also just to be clear, yesql separates the sql from the code, so there's no string composition, no ugly "inline sql" ... I think the yesql rationale says it very well: "Clojure is a great language for writing DSLs, but we don't need a new one. SQL is already a mature DSL."


yesql approach seems less damaging, I had mostly honeysql/korma & co in mind


it's very easy -- write quer(y|ies) in a file(s), call yesql's defqueries function, and then you have access to every query you wrote, as a native clojure function.


How does Yesql work out when you need to dynamically compose queries at runtime?


Do you have a big cond with complex-condition-1 query-1 complex-condition-2 query-2 etc?


@seancorfield: I didn't check in a long time, but originally it generated an ast (map), that gets turned into a string via a multimethod, there's not caching whatsoever


well that's the short version, it's a lot more steps, but the bulk of the work is this


the composition is just merging/conj'ing maps


Now I'm confused. That's how Yesql works? I thought it had SQL in separate files?


nevermind, I read honeysql


I ll go back to my cave 😆


So my question remains: if you're using Yesql, how do deal with situations where you need to compose complex queries dynamically at runtime? (Directed at folks who use Yesql)


I am not sure yesql support any kind of composition, does it?


I ask because apart from generic crud stuff (which Java.jdbc handles out of the box), nearly all the SQL we do has to be dynamically built at runtime based on sometimes dozens of conditions.


@seancorfield - just to clarify, you mean adding to a where clause, for example? So, if I do not know ahead of time how many conditions, then I think yesql does not do this. As I mentioned, my project is currently very simple and I can determine ahead of time what I need to filter by, etc. At my previous job, yesql would not have worked for this reason (we also had to build the query, sometimes quite painfully so) But I think this tries to address some of it:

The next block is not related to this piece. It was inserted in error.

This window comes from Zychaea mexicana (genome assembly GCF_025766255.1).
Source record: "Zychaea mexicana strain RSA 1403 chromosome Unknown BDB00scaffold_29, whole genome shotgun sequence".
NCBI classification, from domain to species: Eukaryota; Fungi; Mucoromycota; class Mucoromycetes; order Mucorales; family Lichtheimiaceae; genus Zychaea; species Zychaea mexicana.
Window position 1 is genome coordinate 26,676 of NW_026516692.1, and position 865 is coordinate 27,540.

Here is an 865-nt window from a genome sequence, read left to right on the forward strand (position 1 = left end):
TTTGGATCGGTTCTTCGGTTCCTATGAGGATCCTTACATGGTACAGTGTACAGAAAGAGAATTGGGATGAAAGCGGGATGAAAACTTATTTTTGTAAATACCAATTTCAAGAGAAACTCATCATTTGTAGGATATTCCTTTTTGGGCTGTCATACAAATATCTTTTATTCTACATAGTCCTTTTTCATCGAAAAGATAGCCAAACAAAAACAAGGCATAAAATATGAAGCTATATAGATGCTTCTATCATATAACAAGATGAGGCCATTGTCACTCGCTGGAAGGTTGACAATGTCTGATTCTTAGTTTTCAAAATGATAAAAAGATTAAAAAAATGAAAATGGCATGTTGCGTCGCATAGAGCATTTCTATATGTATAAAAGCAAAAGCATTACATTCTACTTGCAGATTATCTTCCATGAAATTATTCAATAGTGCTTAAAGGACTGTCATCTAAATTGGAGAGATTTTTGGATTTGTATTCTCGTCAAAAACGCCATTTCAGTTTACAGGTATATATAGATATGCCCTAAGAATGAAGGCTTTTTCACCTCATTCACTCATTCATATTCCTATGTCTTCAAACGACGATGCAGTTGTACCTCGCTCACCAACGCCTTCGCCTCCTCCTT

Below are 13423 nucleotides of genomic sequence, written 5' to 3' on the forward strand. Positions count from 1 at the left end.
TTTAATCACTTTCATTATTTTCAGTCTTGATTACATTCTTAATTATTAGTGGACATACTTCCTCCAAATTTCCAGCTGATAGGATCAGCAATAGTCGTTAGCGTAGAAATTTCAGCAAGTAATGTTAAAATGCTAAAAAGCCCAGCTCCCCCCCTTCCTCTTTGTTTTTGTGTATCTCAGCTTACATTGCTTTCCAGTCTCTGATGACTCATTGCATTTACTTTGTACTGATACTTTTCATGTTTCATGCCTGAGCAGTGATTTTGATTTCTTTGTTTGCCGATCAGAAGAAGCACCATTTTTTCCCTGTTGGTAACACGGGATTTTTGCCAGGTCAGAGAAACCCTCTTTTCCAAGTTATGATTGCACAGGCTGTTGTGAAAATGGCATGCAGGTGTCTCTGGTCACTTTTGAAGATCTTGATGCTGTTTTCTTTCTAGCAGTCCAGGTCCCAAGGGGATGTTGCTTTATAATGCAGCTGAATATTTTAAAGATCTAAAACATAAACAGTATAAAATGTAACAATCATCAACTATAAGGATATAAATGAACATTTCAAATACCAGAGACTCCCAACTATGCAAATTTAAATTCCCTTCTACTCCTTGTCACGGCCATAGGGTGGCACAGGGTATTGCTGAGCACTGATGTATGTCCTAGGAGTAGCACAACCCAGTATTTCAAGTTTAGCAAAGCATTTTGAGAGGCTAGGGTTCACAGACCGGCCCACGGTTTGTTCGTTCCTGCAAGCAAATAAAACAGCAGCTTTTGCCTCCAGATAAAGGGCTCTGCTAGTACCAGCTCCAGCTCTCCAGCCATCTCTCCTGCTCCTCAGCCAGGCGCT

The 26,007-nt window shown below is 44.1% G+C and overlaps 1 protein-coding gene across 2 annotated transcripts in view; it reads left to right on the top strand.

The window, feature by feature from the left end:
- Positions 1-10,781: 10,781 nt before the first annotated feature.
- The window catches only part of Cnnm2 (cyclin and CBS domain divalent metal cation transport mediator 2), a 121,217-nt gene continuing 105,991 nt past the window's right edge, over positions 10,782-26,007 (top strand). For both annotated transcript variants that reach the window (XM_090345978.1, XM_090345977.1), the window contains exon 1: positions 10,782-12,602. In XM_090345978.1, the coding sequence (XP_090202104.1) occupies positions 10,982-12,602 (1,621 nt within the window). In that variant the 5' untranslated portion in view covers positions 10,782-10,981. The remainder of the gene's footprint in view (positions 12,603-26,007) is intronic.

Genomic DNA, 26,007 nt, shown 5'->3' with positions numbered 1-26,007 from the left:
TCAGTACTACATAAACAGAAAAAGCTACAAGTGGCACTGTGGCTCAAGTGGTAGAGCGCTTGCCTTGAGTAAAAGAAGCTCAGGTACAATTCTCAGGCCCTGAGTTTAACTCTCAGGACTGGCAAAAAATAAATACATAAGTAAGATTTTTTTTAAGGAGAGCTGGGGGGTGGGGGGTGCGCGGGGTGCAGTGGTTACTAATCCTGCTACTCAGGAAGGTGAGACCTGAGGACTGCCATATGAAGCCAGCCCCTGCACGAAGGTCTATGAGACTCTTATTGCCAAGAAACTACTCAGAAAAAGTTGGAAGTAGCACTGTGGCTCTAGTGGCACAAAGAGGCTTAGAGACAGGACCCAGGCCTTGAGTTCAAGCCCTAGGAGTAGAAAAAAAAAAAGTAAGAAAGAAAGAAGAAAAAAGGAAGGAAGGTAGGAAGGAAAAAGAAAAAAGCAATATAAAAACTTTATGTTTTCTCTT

we would have to compose the select, the joins, the ... mostly everything. I think a DSL, or a string composition strategy is best in clojure for this.


My guess is that honeysql would shine in your use case, @seancorfield ...


@seancorfield: I have also used honeysql successfully for generating complex queries whose parts/columns etc were unknown ahead of time. It's not perfect, I found working around its limitations relatively simple, and it does give you the option of escaping to "raw" SQL if you need to


Hugsql is like yesql with support for composition. Not yet used it myself.


I prefer to do dynamic things in clojure and more static things in datalog or some SQL. Building complex queries out of the small set of relational table support that clojure provides isn't wise-- implementing the remaining relational algebra operators out of those would be wiser. However, I think the wisest approach is to not bottle yourself into thinking in the restraints of relational algebra-- you have every function that operates on data structures in clojure at your disposal, and can form queries that cannot be expressed succinctly or at all in SQL by leveraging the expressive power of clojure.


@seancorfield: Yeah, my understanding is that YeSQL is explicitly not for the use case where you need to dynamically generate your queries.


(FYI Fumiko - who gave that talk - works on my team and it's our usage of honeysql she is describing in that talk!)


Does anyone have any experience talking to Azure from Clojure? I tried to use the Java SDK, but turns out that’s unusable:


the group ids and artifact ids here for the individual parts seem to work, but the artifact described in the pom ( doesn't


lein found [ "1.0.0-SNAPSHOT"]